Foreign business leaders are bullish on their outlook for the Philippine economy this year as they expect foreign direct investment (FDI) levels soaring to new highs.
Economic expansion is likely to continue this year, thereby sustaining investor confidence and keeping the country an attractive investment destination, according to foreign business leaders polled by The STAR.
"FDI should remain at its new level since 2015 above $6 billion, but may surprise us by reaching $10 billion," American Chamber of Commerce of the Philippines senior advisor John Forbes said.
"The President's Memorandum Order 16, instructing agencies to reduce restrictions on foreign investment in eight areas, when implemented by passing laws reducing restrictions and, in due course, amending the constitutional restrictions on foreign equity could attract many billions of dollars in new investment," Forbes added.
European Chamber of Commerce of the Philippines president Guenter Taus pointed out that government actively acting upon the memorandum order would have a substantial effect on the Philippine economy as it would "open the floodgates to investors who see the high potential and wealth of opportunities in the Philippines."
"The Philippines has done well in 2017 to match the very high level (of FDI) seen in 2016, and it could well be exceeded in 2018 if the soon-to-be-published Foreign Investment Negative List will really open up certain sectors for higher foreign participants, as indicated in statements from the administration," Nordic Chamber of Commerce of the Philippines Inc. president Bo Lundqvist said.
Latest figures from the Bangko Sentral ng Pilipinas (BSP) showed FDI inflow target for 2017 to $8 billion from an initial $7 billion after FDIs reached a record high $7.9 billion in 2016.
"We expect continued strong economic growth in 2018, hopefully moving above seven percent," Forbes said.
"It is realistic to expect a GDP (gross domestic product) growth of seven percent in 2018. This may increase if the planned infrastructure spending is executed according to plans, and if the tax reform is implemented as planned, giving almost all income earners a higher disposable income for spending," Lundqvist added.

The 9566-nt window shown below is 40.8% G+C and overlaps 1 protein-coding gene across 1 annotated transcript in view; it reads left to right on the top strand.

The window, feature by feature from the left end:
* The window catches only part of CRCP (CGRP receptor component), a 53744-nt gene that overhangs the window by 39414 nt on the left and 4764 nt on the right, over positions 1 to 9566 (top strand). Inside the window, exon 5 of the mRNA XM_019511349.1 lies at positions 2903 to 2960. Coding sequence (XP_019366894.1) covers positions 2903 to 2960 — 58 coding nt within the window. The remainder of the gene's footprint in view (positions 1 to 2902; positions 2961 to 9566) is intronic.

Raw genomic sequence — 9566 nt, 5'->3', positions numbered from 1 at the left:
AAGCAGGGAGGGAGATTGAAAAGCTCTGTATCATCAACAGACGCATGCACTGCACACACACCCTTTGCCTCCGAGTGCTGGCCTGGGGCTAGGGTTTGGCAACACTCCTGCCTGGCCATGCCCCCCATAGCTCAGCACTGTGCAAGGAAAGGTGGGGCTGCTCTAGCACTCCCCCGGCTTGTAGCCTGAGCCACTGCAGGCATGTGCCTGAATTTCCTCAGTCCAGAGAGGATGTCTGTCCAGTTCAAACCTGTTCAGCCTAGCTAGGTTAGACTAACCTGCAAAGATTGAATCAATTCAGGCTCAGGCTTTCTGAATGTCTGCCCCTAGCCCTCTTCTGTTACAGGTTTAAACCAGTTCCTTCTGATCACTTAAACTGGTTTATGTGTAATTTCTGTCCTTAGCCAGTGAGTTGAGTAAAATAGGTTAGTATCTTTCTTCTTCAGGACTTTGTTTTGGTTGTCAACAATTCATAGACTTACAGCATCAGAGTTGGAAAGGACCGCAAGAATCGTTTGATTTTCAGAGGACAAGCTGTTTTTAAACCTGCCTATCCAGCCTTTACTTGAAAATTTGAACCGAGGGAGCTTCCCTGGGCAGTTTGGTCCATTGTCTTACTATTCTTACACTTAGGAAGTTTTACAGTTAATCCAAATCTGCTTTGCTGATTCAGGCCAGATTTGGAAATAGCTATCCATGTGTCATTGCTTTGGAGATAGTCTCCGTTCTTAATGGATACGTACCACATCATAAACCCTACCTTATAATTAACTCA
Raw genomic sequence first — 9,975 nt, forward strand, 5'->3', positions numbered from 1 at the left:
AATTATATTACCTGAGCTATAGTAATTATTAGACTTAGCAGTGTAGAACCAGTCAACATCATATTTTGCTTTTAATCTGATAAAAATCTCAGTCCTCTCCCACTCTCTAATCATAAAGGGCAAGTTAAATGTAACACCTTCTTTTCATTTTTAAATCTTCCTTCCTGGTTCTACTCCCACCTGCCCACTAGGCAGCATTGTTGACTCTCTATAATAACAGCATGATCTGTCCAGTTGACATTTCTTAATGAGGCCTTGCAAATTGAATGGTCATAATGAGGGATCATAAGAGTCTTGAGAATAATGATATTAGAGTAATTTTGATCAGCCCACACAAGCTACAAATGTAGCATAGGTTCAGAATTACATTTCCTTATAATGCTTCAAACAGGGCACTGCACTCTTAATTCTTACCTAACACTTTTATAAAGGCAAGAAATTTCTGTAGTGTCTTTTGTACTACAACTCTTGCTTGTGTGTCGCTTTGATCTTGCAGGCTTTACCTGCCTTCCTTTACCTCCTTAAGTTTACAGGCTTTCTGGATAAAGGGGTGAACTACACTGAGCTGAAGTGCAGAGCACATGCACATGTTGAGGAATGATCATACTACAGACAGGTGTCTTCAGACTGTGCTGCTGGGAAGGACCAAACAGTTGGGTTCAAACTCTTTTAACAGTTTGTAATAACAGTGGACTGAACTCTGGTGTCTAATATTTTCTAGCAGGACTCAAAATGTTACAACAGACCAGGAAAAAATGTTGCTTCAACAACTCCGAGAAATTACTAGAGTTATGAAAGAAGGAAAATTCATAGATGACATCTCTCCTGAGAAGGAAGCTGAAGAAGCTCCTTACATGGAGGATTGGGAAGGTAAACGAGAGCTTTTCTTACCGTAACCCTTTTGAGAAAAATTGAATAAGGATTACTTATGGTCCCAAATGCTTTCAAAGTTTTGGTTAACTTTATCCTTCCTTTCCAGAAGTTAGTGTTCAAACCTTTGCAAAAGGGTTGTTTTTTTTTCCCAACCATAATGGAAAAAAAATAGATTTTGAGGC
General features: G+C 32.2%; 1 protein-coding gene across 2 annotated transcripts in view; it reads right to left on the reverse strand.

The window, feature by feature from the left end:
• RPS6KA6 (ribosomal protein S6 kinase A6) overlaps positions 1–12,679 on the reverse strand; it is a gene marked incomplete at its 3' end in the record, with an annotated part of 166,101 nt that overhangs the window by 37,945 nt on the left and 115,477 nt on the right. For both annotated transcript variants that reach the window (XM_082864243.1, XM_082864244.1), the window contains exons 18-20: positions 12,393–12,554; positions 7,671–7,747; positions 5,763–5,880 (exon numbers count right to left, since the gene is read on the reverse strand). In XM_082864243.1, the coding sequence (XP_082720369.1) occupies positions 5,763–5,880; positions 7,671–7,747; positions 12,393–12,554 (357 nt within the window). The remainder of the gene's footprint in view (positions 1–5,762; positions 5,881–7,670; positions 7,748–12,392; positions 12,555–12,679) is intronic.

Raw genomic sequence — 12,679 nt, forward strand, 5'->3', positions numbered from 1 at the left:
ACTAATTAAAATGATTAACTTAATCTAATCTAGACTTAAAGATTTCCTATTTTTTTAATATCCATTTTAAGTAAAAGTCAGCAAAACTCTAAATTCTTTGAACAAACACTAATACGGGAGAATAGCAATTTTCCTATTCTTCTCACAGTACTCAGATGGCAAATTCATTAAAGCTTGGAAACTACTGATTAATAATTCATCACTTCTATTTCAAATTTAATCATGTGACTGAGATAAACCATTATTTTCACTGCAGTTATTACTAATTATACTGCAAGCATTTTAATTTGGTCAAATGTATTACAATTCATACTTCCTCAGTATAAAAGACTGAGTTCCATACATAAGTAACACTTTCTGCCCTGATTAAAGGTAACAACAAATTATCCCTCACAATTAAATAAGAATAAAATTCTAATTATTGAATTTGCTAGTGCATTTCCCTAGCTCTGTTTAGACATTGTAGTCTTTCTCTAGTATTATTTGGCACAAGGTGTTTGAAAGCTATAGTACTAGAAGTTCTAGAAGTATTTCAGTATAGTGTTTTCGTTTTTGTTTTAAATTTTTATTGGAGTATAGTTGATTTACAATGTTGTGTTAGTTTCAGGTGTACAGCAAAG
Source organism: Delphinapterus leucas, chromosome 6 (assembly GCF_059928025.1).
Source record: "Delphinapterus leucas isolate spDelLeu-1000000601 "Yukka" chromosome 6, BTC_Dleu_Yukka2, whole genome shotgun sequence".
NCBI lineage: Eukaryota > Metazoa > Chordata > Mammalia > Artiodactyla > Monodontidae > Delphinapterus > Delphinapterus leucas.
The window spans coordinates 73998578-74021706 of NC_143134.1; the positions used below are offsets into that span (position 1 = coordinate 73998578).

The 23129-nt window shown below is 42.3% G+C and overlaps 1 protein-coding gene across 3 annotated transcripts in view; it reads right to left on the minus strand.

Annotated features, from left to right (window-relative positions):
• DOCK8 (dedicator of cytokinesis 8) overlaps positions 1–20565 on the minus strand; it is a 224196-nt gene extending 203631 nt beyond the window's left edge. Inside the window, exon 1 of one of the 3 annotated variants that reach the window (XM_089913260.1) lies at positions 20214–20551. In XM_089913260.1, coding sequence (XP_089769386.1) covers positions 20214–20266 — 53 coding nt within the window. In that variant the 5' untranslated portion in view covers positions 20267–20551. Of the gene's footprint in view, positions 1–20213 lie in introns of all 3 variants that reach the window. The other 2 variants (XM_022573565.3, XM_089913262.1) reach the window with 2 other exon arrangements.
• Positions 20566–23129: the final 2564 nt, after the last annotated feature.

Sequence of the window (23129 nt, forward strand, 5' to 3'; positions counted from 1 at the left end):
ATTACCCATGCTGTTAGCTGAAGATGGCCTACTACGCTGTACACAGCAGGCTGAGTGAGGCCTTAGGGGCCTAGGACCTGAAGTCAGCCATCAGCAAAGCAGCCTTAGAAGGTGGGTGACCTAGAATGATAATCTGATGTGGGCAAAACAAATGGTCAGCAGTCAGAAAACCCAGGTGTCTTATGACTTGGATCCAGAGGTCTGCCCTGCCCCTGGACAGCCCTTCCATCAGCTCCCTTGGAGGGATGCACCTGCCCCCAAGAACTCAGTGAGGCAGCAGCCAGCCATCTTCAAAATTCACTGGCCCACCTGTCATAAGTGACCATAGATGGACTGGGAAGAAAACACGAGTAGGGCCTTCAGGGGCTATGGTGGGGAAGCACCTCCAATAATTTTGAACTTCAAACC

For this year, the business leaders said investors have set their sights on the government's Build Build Build initiative.
Lundqvist said the lack of proper core infrastructure is the biggest challenge to the country's continued growth, as the Philippines continues to lag behind its Asian neighbors in this area.
He said the proposed Build Build Build plan should be able to address key areas of infrastructure "if implemented on time, as planned, and in a transparent and fair conduct."
For Forbes, 2018 should bethe year to start many major infrastructure projects for new bridges, toll roads, rail lines, water projects, telecommuni cations and airports.
"We are very supportiveof the administration's Build Build Build initiatives. What we would like to see now is a clear roadmap of the projects under this program and the next steps that need to be taken in order to get things going. Specifically, we need to see a clear plan to really show potential investors that, not only is there political will to get the Philippines on the right track, but there are already steps taken and a solid plan moving forward," Taus added.
This article was originally published on January 23, 2018 on The Philippine Star (print)